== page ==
Your company’s ability to produce a quality product or service still matters. All businesses must have a baseline competence, otherwise they would be unable to operate. But your company’s ethics are what sets your brand apart.
“You don’t get to be a viable company that’s worth measuring if you don’t already have some level of competence,” Bersoff said. “But ethics is the true battleground of brand differentiation when it comes to trust.”
It’s the battleground of belief-driven buying — the idea that a major purchasing consideration is based on brands taking a stand, or not taking a stand, on issues that matter to consumers. “The idea here is that people don’t leave their ideology outside when they walk into a grocery store or department store,” said Bersoff. “They carry that ideology in there with them.”
With that ideology comes an expectation to see and hear about what brands are doing to make a difference. According to Blades, 55% of consumers stated that companies should make their purpose a key component of their overall messaging, and she wants communicators to start talking. “All of the data tell me that basically if you’re not talking about purpose every chance you get, you’re really missing an opportunity with the majority of the market,” said Blades.
Bersoff also asserted the extreme importance of being a values-oriented, purpose-driven brand. “Being a values-oriented brand in a world where values matter more, and more people are belief-driven buying, is an opportunity to develop strong, lasting relationships that serve as insurance that your brand will still prosper in the face of disruption in the marketplace.”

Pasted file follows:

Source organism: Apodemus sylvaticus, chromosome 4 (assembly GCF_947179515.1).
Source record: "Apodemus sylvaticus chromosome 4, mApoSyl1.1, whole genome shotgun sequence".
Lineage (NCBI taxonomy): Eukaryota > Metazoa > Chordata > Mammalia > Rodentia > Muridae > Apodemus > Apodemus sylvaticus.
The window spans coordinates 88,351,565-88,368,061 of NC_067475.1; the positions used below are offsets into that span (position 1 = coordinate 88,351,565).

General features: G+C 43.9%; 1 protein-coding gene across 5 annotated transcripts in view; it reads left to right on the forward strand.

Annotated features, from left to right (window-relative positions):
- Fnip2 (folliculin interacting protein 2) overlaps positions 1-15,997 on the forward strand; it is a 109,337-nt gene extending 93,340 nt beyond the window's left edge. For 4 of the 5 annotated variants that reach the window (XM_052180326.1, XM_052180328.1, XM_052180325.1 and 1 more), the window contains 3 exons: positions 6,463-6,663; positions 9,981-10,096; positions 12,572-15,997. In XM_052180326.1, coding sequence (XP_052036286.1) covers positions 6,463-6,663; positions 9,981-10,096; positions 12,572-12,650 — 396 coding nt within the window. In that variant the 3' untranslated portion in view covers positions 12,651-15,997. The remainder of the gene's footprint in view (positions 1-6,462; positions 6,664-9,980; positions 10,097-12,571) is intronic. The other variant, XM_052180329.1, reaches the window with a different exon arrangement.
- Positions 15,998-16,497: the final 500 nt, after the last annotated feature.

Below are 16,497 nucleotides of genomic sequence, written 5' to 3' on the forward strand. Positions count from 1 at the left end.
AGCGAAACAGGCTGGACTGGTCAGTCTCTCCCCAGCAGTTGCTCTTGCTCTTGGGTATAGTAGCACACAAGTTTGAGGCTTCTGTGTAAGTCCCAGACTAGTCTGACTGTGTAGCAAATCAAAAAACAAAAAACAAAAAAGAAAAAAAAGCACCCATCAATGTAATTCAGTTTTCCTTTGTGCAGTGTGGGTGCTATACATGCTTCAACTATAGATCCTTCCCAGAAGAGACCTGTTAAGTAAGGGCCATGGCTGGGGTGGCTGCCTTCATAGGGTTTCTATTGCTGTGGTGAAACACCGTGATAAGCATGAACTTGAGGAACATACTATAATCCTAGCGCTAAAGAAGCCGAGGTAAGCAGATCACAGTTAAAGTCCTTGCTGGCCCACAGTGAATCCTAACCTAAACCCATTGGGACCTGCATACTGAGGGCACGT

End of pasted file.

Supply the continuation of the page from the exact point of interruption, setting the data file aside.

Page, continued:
That’s right, brands, your values matter. Your purpose matters. Your moral core matters. Most importantly, your actions matter.
For PR practitioners, it’s our job to help our clients and companies identify these core values and live by them every single day. It’s our job to tell our stakeholders about the commitments we successfully reached. It’s our job to encourage action that follows words.
For brands, an increase in trust won’t happen overnight, and there aren’t many brands that enjoy trust based on their societal impact. If you want your brand to be one of the first, start now. Live and die by your values, follow up with action, and get ready to enter the promised land of consumer trust.
According to Bersoff, “The brands that get out in front of this — the brands that build that kind of trust — are going to have longer, stronger relationships with their customers. Those customers are going to be more likely to be loyal to them, to defend them, to advocate for them, and even help them innovate and help the success of new products they put out into the marketplace.”
That is the kind of trust brands live for — trust that will make your brand stronger, bolder and more successful in the long run.